Community leaders are thankful that while some residents are hospitalized in Winnipeg, so far there have been no fatalities yet attributable to the virus.
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Once someone is vaccinated, do they still have to wear a mask and physically distance?
Dr. Zain Chagla, an associate professor of medicine at McMaster University and an infectious disease physician in Hamilton, Ont., says that, in the short-term, those who’ve been inoculated with a COVID-19 vaccine should mask up and physically distance for two reasons.
The first is, during such a large immunization, not everyone will get vaccinated at the same time. Some will be vaccinated while others are still waiting and need to be protected by wearing masks, physical distancing, frequent hand-washing and other safety measures.
“Plus, it takes time for the immune response to actually build up and kick in,” Chagla added.
Given that the vaccines will be rolled out in a step-wise fashion starting with the most vulnerable populations, the health-care workers who serve them and then scaling up to the general public, Dr. Tasleem Nimjee, an emergency department physician in Toronto, suspects that we’ll see a parallel drawing back on public health measures such as wearing masks and staying apart.
“It’s not going to be a sort of, ‘Now we can all take off our masks,'” Nimjee said on a recent town hall broadcast by The National.
Instead, the shedding of masks will be a more gradual process, she said.
Read more answers to reader and viewer questions on COVID-19 here.
Uganda national park reopens to tourists, with close monitoring of virus-susceptible mountain gorillas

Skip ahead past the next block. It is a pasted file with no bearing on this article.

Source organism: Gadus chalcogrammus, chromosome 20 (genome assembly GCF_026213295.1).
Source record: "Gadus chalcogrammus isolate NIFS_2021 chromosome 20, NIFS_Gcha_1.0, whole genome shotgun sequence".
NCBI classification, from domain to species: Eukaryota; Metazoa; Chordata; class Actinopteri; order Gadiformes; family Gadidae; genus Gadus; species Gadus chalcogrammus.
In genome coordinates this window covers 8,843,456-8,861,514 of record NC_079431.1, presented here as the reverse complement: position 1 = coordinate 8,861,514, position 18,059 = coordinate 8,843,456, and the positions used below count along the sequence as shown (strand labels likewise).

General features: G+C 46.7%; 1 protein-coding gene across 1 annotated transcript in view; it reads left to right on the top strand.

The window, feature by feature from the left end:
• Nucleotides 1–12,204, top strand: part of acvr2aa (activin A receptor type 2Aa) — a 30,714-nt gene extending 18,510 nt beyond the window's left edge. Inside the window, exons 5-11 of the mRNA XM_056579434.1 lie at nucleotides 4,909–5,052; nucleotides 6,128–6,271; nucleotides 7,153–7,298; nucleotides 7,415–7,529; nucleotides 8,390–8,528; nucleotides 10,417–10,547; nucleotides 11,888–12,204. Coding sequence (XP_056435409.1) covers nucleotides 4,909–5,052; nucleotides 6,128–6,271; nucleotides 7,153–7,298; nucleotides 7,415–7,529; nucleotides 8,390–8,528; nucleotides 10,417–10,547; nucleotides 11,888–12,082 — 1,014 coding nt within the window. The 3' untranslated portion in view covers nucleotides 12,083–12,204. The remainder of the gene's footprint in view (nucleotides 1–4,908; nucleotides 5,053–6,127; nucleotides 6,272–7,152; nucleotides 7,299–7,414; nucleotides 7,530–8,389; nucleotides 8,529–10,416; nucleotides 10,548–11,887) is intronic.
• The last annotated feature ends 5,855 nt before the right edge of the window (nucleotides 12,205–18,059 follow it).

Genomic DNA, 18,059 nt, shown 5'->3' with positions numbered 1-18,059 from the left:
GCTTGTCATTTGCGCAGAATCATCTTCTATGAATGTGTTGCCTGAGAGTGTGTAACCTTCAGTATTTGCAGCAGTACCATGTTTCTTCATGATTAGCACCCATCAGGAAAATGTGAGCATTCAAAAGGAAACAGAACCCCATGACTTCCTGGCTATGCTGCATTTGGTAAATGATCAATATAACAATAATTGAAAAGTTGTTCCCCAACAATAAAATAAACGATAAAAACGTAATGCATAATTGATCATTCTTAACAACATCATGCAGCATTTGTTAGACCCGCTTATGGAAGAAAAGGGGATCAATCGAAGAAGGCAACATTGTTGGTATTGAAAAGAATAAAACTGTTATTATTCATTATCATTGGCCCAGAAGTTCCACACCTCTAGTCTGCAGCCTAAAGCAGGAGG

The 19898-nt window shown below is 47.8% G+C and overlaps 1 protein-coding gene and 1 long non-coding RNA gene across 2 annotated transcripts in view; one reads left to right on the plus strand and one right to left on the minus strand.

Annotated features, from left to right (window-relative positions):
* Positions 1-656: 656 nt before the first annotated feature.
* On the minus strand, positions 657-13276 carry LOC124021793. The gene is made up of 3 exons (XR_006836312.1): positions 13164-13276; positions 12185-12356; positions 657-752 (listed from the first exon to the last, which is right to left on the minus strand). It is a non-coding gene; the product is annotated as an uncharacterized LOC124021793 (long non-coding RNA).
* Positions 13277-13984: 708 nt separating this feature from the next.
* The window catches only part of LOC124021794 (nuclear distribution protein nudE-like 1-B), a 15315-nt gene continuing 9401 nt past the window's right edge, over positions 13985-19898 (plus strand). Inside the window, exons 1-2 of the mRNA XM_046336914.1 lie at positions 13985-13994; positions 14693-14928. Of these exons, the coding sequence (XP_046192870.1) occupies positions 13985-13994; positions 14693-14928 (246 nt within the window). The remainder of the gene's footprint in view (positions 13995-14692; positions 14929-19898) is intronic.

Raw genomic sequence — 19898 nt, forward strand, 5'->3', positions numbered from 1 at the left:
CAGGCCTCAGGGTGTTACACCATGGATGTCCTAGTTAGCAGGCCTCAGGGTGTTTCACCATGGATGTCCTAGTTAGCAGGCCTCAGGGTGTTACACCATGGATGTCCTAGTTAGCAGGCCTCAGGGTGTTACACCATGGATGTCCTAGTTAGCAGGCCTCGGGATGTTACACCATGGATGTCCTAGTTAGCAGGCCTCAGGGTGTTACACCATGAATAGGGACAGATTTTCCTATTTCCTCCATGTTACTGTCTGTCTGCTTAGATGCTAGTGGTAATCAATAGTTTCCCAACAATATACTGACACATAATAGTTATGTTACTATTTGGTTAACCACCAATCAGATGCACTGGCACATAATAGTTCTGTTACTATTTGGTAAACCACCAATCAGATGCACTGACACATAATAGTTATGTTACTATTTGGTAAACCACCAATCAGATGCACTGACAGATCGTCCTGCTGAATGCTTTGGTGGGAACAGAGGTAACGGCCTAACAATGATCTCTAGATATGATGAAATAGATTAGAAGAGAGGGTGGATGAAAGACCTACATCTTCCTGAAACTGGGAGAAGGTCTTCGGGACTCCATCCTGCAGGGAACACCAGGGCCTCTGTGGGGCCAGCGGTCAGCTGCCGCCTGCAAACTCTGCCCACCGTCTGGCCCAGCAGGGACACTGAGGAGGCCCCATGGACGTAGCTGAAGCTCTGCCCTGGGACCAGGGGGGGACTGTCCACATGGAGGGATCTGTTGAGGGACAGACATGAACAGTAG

Lily Martin/CBC News https://newsinteractives.cbc.ca/longform/uganda-mountain—gorillas
Bwindi Impenetrable National Park in southwestern Uganda is home to about 450 mountain gorillas, one of just a few countries where the animals, susceptible to respiratory infections, currently dwell. (Lily Martin/CBC News)
To date, COVID-19 has been found in dogs, cats, lions, tigers and minks, and the virus that causes the diseases is thought to have originated in bats.
The risk of transmission of COVID-19 from humans to gorillas is a serious concern, especially in places such as Bwindi Impenetrable National Park in southwestern Uganda, where almost half the world’s mountain gorilla population — around 450 in all — can be found. The animals are particularly susceptible to respiratory infections.
Veterinarian Dr. Gladys Kalema-Zikusoka has dedicated her life’s work to the protection of the mountain gorillas in Uganda, which has had more than 26,300 cases of the coronavirus and 220 deaths.
“We share over 98 per cent genetic material and can easily make each other sick,” she said during a recent visit to the park by Lily Martin of CBC News. “If COVID-19 was to get into the gorillas, of course, they can’t social distance, the whole group would be wiped out.”
Some of Uganda’s mountain gorillas have been habituated to the presence of humans so that tourists and guides can get close enough to track and observe them. Uganda’s borders have recently reopened to tourists after being shut in March because of the pandemic. In a normal year, the 331-square kilometre park sees an average of 20,000 visitors.
In addition to universal mitigation measures like mask-wearing and temperature checks, a 10-metre distance from the gorillas is now being enforced at the park, increasing the pre-lockdown distance by three metres.
“Tourism is a necessary evil, but it needs to be done in a very responsible way,” says Kalema-Zikusoka.